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Blockbuster Finally Launches MediaPoint Movie Box

by November 26, 2008
Blockbusters MediaPoint Box

Blockbuster's MediaPoint Box

The twenty-first century welcomes Blockbuster Inc. and its Internet set-top box dubbed MediaPoint. The box will go head-to-head with others of its ilk by competitors like Netflix and Apple proving that the ailing company still contains signs of life.

Remember when Blockbuster was a giant in the entertainment biz? It was so influential because it singlehandedly owned a significant slice of total film revenues. Even film critic Roger Ebert believed its near-monopoly on movie rentals hurt the film industry by promoting pan-and-scan versions of movies and its policy not to carry NC 17 films which he believes hurt the creative freedom of directors. Ebert once said:

“It's my belief that no true movie lover has any business going into Blockbuster…”

Well, Roger Ebert would be happy to note that the once mighty Blockbuster has seen better days. The movie rental giant’s stock has been in free-fall since 2004. Unfortunately that’s not due to a rapid surge in cinephile purity. Rather, it’s more about Blockbuster’s inability to adapt to changes in the movie consumer.

The stop-off at the video store may have satisfied us back in 1982, but it’s gone a little stale in the decades since. Sure, Blockbuster has adapted the same business model to bring on DVD and now it even boasts a budding Blu-ray collection. But competing in the modern age has eluded the company. You’d think Blockbuster would have at least tried to be a little quicker at following the competition.

The rental super-store dominated back in the 80s with the sheer volume. It was an example of the power of scale the main business principal outlined in the book “Long Tail”. It goes something like this:

Every corner video store in town carries the top ten video rentals. But it’s the one that will also carry last month’s top ten and a dusty old copy of Lawrence of Arabia that won customers. No wonder so many of us were greeted with smiling faces adorned in Kaki and blue with an exuberant: “Welcome to Blockbuster.”

Welcome to the Internet

Blockbuster never adapted its power-of-scale to the possibilities introduced by the Internet. It sat by as Netflix pillaged its market share with web-based mail order movies. No brick-and-mortar store can compete with the scale offered by a decentralized movie collection.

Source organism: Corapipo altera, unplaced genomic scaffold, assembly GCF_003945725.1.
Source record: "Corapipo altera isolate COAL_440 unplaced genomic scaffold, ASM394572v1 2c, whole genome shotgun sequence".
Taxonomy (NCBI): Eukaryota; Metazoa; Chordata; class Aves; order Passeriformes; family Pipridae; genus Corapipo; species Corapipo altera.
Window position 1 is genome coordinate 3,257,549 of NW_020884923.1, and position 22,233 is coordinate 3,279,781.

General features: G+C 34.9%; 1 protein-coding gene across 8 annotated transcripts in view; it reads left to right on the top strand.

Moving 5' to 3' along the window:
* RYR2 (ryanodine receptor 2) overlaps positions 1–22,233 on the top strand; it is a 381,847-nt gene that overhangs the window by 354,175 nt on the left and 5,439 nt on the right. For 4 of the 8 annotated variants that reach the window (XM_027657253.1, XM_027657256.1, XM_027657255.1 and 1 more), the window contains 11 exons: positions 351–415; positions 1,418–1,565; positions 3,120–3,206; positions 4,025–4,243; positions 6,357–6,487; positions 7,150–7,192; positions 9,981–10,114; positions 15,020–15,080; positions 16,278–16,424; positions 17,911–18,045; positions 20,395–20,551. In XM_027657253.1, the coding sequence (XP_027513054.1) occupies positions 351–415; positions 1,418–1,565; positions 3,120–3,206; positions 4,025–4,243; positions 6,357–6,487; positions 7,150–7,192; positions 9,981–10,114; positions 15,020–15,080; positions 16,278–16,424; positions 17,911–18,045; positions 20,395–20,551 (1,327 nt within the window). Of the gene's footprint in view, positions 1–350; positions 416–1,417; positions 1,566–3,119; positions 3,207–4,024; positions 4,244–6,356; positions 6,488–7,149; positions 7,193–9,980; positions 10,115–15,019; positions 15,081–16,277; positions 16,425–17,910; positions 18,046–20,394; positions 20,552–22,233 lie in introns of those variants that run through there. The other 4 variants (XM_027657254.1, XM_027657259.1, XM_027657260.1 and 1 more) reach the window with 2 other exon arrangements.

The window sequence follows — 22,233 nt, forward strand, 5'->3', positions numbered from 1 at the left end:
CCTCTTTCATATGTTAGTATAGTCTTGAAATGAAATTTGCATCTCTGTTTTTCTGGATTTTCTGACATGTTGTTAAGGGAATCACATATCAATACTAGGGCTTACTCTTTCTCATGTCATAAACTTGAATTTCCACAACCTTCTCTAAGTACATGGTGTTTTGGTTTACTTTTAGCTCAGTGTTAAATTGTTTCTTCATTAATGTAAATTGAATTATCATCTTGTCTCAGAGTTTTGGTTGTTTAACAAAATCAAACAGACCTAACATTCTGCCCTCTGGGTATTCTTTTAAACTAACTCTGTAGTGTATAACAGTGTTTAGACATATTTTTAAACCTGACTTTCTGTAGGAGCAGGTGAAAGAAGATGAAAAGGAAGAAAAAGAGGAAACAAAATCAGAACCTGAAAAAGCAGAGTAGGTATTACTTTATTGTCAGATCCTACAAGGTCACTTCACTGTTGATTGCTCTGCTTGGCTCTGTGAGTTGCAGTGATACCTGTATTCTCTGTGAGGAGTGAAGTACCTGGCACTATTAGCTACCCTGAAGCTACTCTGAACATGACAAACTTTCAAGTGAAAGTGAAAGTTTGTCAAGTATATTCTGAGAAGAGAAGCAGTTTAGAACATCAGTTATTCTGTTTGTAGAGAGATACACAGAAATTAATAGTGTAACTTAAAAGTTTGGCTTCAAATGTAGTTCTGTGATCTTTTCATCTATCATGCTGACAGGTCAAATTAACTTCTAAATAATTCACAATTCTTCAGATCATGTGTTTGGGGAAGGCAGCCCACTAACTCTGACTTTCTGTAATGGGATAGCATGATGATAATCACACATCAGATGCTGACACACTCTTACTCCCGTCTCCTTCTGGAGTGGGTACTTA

As we’ve seen recently, Internet technology is allowing a more immediate large scale distribution model we call – On Demand!

Netflix jumped on board the on-demand, set-top box game – we’ve also seen offerings from Apple, Amazon, Vudu and many others. It’s getting crowded in your home theater system.

Blockbuster has finally joined the fray with MediaPoint. The box sells for $99 and includes 25 movie rentals. Rentals from its collection of over 2,000 titles start at $1.99 and go all the way up to $3.99 each. You have 30 days to view your rental but only have 24 hours after you initially start viewing.

What’s the difference? MediaPoint downloads movies before playback rather than streaming like Netflix. Of course everything is a pay-to-play rental, unlike the current Netflix set-top box solution. Blockbuster says its download-before-playing model provides superior video quality over the competition. The tiny box even has an HDMI port for HD viewing, though no HD titles are yet available. All we can say is it’s about time Blockbuster showed signs of modernizing. But it will surely see significant late fees.

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About the author:

Wayde is a tech-writer and content marketing consultant in Canada s tech hub Waterloo, Ontario and Editorialist for Audioholics.com. He's a big hockey fan as you'd expect from a Canadian. Wayde is also US Army veteran, but his favorite title is just "Dad".

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Recent Forum Posts:

Halon451 posts on December 02, 2008 13:17
Sheep, post: 490612
That can't happen until internet over here speeds up a bit, and is more reliable.

SheepStar